Merrick Garland seeks to tackle threats against school workers: NPR

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People attend a special Education Council meeting on mask mandates for students and staff in Kalamazoo County schools at Schoolcraft High School Gymnasium on August 23 in Schoolcraft, Michigan. COVID-19 protocols across the country have divided parents and school staff, in some cases leading to violence and bullying.

Matthew Hatcher / Getty Images


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Matthew Hatcher / Getty Images


People attend a special Education Council meeting on mask mandates for students and staff in Kalamazoo County schools at Schoolcraft High School Gymnasium on August 23 in Schoolcraft, Michigan. COVID-19 protocols across the country have divided parents and school staff, in some cases leading to violence and bullying.

Matthew Hatcher / Getty Images

United States Attorney General Merrick Garland has called on federal officials to meet with local law enforcement over the next month to discuss strategies to address the increase in “harassment, intimidation and threats of violence against school board members, teachers and workers ”in public schools across the country.

The one-page memorandum orders the FBI and U.S. Attorney’s offices to meet with federal, state, tribal, territorial and local law enforcement officials over the next 30 days in hopes of opening up channels of communication for reporting, assessing and responding to threats.

“While lively debate on political issues is protected by our Constitution, this protection does not extend to threats of violence or efforts to intimidate individuals based on their views,” Garland wrote, calling the threats against officials of illegal and “contrary to our nation. core values.”

The directive comes amid a wave of confrontations at local school board meetings over topics such as masking, vaccine requirements and how race is taught in schools, and a call for help federal.

In a six-page letter to President Biden last week, the National School Boards Association detailed instances of threats and acts of violence (mostly related to mask warrants) at school board meetings in states such as California, Florida, Georgia, Illinois, Michigan, New Brunswick. Jersey, Wisconsin, Wyoming, Texas and Virginia.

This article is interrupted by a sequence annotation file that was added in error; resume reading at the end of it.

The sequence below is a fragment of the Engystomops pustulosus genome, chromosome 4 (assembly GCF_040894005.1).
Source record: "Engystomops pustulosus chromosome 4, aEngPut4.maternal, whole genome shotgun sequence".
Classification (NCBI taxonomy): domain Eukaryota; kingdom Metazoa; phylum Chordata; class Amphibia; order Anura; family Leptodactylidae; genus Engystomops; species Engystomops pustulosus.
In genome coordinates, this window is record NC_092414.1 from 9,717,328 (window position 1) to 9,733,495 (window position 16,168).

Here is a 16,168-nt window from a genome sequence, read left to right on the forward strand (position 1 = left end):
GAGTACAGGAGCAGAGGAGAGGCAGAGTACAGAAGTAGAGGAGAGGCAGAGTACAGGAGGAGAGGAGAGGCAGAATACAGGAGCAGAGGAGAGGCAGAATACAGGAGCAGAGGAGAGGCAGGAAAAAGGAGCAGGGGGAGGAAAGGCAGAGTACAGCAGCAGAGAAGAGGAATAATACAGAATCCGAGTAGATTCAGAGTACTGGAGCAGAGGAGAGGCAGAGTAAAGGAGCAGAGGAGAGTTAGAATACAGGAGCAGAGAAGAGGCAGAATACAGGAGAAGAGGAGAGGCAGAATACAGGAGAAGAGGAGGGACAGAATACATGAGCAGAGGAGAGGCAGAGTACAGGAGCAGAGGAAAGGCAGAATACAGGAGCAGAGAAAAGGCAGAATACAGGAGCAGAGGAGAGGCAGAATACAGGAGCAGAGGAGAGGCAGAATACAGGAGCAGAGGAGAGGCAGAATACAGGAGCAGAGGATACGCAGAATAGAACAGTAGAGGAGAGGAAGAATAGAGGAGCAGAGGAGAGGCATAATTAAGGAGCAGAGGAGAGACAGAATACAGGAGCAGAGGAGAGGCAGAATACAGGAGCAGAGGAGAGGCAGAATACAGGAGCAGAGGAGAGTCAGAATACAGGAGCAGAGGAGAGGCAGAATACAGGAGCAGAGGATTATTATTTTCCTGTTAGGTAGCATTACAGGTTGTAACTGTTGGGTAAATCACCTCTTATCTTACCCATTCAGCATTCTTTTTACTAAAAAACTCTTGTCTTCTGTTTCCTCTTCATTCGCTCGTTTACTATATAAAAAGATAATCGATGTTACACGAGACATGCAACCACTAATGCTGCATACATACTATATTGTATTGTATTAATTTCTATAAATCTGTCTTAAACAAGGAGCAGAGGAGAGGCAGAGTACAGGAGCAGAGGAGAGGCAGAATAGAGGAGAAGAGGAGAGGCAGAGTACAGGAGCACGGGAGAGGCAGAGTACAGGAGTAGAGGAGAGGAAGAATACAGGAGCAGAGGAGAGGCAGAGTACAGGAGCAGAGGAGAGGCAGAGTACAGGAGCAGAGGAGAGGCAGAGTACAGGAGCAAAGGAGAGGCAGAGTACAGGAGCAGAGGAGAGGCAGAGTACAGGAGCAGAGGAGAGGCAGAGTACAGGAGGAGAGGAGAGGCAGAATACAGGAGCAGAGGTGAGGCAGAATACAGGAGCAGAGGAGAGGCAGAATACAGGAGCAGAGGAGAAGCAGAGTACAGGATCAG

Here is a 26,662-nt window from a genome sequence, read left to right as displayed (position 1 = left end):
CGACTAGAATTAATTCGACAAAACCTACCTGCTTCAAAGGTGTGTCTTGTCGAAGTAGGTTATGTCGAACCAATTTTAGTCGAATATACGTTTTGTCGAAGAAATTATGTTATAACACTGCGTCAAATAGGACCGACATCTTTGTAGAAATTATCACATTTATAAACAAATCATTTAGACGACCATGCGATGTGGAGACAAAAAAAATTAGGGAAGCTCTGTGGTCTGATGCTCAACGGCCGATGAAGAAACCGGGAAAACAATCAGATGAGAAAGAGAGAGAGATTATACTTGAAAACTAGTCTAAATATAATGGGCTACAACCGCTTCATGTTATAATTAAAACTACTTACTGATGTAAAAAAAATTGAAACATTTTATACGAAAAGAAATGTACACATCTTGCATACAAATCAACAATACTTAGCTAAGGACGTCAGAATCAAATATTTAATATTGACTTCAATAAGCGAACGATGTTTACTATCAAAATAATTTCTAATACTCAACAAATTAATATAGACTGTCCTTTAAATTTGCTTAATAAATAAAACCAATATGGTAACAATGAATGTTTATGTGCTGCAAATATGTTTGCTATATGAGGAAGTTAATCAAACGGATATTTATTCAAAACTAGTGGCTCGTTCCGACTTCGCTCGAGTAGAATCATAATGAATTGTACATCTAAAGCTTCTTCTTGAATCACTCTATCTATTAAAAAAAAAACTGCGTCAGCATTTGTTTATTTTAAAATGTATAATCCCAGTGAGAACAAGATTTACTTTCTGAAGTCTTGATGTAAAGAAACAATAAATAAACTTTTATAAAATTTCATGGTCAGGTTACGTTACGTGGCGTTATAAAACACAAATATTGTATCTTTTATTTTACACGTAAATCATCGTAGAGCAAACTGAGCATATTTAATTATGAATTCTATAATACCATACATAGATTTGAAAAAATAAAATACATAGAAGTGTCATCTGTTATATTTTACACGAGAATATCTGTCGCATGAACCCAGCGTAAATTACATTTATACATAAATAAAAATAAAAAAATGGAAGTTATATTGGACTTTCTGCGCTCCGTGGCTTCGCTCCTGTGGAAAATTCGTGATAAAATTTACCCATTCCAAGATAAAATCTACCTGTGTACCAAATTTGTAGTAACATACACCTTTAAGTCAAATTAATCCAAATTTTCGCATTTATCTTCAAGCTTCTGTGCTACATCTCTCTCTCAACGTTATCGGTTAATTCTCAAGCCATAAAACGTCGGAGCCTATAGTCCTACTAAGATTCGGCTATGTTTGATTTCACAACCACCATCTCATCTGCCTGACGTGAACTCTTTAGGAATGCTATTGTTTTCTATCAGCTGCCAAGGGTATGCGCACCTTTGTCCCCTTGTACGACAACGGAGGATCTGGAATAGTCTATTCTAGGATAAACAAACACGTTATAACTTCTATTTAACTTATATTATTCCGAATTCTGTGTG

He says such conduct – whether at local meetings or threats sent by mail and on social media – endangers students and educators and disrupts school district operations, and notes the growing threat of “Hateful extremist organizations showing up at school board meetings”. As NPR’s Anya Kamenetz reported, these protests are increasingly being coordinated by national groups like Let Them Breathe.

“As these malicious acts, violence and threats against public school officials have increased, the classification of these heinous actions could be tantamount to a form of domestic terrorism and hate crimes,” wrote the association of school boards, asking the federal government for help in investigating. and prevent them.

Garland’s memorandum also states that the Justice Department will announce more efforts to address the increase in “criminal conduct against school personnel” in the days to come. These should include:

  • Establishing a task force to determine how federal enforcement tools can be used to prosecute crimes and ways to assist local law enforcement in situations where threats of violence may not constitute federal crimes
  • Creating Department of Justice training and guidance for local school boards and school administrators that focus on identifying behaviors that pose a threat, reporting those behaviors to law enforcement and how to seize and retain evidence for further investigation and prosecution.

“The Department takes these incidents seriously and is committed to using its authority and resources to deter these threats, identify them when they occur and prosecute them where appropriate,” he said.

This story originally published in the Morning edition live blog.


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